Having a map editor at our disposal however did allow us to tweak some the maps almost to the end.
Looking through the “evil checklist”  would give you an idea what technical cases other XNA developers struggle with. We did that nice and early. However, what we didn’t do is research what the common practice of handling these cases is.
To do that you have to peer-review other games and read what people pick up on in the review threads of the games. Don’t postpone reviewing other games for the time where your own game is in review, do that as early as possible so you can see what other people get failed for and what reviewers pick on as defects. You’ll be surprised – we certainly were.
Controller and profile management issues are common source of problems. Getting them sorted early in the project will save you a lot of trouble... or at least thinking about it and having a good set of rules how you are going to handle these.
Getting Carcophony through the playtest and review process was a fairly smooth experience. We can say that play testing definitely helps but does not guarantee a problem free peer-review. You cannot rely on playtesting alone to find all the problems and crashes with your game – you have to do that as much as you can. If you don’t do it – reviewers will. Even if reviewers don’t find any major problems and your game gets approved your users will find those problems.
Note: we discovered a crash bug in multiplayer mode about two days after release - it didnt feel great.
Problems that were picked up during playtesting:
• safe title area – although we were aware of that at the start of the project, it got forgotten during development and it was difficult task to dig ourselves out from that one, after user interface had been finalised
• small fonts – we followed Microsoft best practices  and Carcophony does not contain any fonts smaller than 14px. However, fellow peer-reviewers and play testers flagged that 14px (and even 16px) fonts were very difficult, if not impossible, to read on small SD televisions.
• memory unit problems – we had neglected storage management during development process and having to fix these problems after the game had gone in play testing was challenging
Review process was straightforward, although couple of minor issues were flagged up, some of these in areas where we had specifically made a point of checking before final submission.
Reviewing other games certainly seemed to encourage people to review our own game. However, as mentioned earlier, do not leave peer-reviewing other games for that final stage – it can be source of valuable information before you reach the final peer-review stage.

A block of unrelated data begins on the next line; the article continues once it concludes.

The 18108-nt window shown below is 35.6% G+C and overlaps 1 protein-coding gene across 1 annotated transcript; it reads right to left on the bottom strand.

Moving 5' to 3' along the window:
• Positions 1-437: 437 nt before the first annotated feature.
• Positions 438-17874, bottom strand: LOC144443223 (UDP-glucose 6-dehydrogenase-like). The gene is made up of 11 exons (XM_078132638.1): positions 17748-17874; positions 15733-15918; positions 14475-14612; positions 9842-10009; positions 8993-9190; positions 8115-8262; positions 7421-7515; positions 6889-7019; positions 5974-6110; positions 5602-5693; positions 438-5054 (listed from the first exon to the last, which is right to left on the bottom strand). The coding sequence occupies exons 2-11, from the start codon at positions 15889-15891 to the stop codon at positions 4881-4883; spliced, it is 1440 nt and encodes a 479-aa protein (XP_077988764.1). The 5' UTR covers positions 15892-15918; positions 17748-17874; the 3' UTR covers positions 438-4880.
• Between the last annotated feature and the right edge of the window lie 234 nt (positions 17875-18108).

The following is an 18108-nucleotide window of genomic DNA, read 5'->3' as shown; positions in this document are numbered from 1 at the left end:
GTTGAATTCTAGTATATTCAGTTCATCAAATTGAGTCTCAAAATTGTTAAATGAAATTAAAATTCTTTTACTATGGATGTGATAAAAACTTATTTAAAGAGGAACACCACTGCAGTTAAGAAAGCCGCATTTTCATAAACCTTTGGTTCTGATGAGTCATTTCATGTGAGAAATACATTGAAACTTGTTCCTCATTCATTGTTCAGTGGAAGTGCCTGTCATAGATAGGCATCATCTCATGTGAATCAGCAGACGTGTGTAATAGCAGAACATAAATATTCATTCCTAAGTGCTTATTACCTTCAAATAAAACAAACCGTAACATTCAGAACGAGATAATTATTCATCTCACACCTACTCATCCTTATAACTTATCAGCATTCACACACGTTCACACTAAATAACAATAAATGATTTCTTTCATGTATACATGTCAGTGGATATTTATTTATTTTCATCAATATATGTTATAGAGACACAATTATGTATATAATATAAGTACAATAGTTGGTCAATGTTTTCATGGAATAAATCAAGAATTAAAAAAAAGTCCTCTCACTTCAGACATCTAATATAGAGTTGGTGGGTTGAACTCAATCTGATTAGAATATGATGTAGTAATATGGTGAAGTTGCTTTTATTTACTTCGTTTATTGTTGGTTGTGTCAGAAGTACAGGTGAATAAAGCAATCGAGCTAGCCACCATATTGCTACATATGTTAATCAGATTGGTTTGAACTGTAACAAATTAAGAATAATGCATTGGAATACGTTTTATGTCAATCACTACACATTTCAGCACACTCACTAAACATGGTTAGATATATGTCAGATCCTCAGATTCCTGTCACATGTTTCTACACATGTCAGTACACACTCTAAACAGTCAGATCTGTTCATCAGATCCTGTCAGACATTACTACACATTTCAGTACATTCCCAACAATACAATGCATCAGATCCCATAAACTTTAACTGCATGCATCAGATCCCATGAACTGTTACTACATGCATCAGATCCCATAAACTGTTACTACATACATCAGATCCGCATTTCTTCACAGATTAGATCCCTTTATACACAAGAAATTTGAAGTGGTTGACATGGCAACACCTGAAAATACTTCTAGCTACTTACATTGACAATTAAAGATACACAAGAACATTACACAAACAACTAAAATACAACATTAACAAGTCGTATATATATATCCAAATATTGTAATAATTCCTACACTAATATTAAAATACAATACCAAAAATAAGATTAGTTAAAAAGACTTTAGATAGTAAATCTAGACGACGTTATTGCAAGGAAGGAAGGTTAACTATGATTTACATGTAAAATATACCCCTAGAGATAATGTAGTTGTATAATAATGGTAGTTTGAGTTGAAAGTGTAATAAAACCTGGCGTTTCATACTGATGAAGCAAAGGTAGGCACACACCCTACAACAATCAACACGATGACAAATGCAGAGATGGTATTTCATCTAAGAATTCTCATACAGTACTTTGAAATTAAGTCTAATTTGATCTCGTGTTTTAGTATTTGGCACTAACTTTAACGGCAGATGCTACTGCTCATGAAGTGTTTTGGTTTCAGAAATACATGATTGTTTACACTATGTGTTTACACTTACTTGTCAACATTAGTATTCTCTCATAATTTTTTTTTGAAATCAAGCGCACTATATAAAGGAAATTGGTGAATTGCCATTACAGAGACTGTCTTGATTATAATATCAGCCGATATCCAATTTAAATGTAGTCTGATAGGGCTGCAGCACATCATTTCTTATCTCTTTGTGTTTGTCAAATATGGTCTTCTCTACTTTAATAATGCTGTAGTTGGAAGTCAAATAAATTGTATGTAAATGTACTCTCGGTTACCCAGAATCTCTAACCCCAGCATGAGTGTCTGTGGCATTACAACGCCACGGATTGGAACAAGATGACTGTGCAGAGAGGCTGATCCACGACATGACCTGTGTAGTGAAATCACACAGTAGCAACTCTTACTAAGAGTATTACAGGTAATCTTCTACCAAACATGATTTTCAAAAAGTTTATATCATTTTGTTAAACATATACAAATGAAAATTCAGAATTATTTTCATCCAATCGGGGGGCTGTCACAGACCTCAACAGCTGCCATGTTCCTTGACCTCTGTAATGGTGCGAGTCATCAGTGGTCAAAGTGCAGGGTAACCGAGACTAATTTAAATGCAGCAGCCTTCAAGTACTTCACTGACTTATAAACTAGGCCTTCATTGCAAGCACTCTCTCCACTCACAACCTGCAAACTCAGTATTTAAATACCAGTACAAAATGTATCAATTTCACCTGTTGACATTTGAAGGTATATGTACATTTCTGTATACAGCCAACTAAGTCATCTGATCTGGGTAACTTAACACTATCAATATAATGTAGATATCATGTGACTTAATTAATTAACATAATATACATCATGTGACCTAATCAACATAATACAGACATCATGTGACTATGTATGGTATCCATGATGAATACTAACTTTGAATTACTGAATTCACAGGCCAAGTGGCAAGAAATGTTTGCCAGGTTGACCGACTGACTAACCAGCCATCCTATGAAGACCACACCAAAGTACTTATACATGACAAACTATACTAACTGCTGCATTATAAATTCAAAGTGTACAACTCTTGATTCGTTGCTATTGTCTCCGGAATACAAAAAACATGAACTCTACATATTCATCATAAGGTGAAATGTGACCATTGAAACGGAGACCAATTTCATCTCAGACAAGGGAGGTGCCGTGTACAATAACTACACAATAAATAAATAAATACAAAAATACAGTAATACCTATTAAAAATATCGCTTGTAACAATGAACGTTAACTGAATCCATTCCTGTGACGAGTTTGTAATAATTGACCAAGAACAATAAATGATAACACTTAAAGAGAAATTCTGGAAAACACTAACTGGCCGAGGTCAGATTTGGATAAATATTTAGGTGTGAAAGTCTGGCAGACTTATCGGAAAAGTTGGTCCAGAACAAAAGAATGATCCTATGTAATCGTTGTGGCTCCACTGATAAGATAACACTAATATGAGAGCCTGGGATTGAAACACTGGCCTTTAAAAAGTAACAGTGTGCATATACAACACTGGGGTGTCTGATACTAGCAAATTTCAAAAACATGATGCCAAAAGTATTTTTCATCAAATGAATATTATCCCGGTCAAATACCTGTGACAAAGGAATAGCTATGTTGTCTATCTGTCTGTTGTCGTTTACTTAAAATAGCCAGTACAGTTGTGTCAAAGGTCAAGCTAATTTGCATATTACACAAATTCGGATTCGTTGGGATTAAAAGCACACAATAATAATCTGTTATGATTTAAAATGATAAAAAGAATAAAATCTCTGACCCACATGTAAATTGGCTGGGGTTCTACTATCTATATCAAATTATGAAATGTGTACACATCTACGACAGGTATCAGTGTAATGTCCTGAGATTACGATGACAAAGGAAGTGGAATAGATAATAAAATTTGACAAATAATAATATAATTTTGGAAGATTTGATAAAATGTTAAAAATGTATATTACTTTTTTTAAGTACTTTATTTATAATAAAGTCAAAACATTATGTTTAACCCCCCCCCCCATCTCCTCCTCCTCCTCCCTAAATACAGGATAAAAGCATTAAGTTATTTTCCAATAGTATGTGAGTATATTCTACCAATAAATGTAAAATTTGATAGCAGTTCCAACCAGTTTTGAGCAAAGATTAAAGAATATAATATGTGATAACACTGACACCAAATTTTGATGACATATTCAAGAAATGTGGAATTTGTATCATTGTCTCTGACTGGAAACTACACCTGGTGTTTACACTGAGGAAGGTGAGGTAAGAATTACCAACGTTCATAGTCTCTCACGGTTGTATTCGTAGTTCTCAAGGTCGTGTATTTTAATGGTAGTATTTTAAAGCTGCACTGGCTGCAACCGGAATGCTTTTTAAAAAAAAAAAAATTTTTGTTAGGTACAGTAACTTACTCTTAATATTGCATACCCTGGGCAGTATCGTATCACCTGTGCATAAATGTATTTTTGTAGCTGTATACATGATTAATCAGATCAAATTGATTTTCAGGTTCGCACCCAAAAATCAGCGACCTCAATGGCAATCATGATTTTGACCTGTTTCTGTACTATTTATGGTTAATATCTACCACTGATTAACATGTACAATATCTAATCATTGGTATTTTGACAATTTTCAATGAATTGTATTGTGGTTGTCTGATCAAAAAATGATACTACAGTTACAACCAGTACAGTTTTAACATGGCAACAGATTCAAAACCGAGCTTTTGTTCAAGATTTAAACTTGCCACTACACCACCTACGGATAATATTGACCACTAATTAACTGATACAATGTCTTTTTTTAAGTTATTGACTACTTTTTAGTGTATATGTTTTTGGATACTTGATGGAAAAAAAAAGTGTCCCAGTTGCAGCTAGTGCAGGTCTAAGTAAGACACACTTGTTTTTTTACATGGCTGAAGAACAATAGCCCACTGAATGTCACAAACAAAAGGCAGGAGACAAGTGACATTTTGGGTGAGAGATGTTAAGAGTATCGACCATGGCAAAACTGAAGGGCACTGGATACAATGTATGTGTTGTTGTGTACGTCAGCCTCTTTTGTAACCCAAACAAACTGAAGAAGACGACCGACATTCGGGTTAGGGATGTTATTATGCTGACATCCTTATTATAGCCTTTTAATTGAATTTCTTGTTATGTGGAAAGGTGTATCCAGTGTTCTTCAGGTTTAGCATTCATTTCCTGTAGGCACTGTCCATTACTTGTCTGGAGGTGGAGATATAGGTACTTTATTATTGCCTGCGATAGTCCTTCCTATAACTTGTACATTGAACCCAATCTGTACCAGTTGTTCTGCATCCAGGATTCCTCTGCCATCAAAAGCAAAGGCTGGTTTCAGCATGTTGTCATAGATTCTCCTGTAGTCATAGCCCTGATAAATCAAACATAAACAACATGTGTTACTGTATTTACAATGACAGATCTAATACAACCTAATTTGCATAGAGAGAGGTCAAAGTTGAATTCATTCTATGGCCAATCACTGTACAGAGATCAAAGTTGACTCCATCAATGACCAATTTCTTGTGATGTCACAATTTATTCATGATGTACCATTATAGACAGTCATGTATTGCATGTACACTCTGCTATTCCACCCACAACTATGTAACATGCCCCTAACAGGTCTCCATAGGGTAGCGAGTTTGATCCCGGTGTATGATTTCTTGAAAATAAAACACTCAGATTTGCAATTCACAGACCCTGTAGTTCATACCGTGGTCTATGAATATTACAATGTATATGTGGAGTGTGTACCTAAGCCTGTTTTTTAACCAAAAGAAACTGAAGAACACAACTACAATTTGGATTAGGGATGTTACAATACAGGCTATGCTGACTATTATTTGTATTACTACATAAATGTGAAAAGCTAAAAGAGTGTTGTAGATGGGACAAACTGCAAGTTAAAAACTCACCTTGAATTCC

During development we lost some data on couple of occasions. Firs time one of the HDDs just got it’s files mixed and lost about a week’s worth of work. Second blow came as the main HDD of one of the dev machines completely stopped working one morning. We’d been very careful to back most source data but as it turns out we had forgotten some of our music source files...
To top this up just as we went into play testing and started to realise we had to deal with a few xbox specific issues like memory units and safe frame... our xbox broke. Luckily we did have a spare one.
So, if we had to sum up our experience in a few words:
• pre-calculate as much data as you can
• don’t allocate memory every frame but also don’t get too paranoid about allocation
• shifting file operations to another thread is a winner
• UI editor is a must for fast UI production/tweaks
• reviewing other games will give you are good idea what your game will fail (or not fail) on
• think about your storage device management and error cases – don’t leave it for the last moment
• back everything up as often as you can
Thanks for stopping by and reading this article. We would like to thank everyone who play tested and peer-reviewed our game and in particular Mr Aubergine and ColdBeamGames for repeatedly coming back and giving us valuable feedback.
 Shawn Hargreaves, 2008: Understanding XNA Framework Performance, Profiling Tools [http://bit.ly/4vfkI3]
 Frank Savage, GDC 2009: Faster How to Improve XNA Game Studio Title Performance, GC Analysis [http://bit.ly/3LaTNX]
 Jon Watte, The XNA Highscores Component (distributed leaderboards, sort-of) [http://www.enchantedage.com/highscores]
 WinForms Series 1: Graphics Device
WinForms Series 2: Content Loading
 The Evil Checklist for playtest/peer review
 Best Practices for Indie Games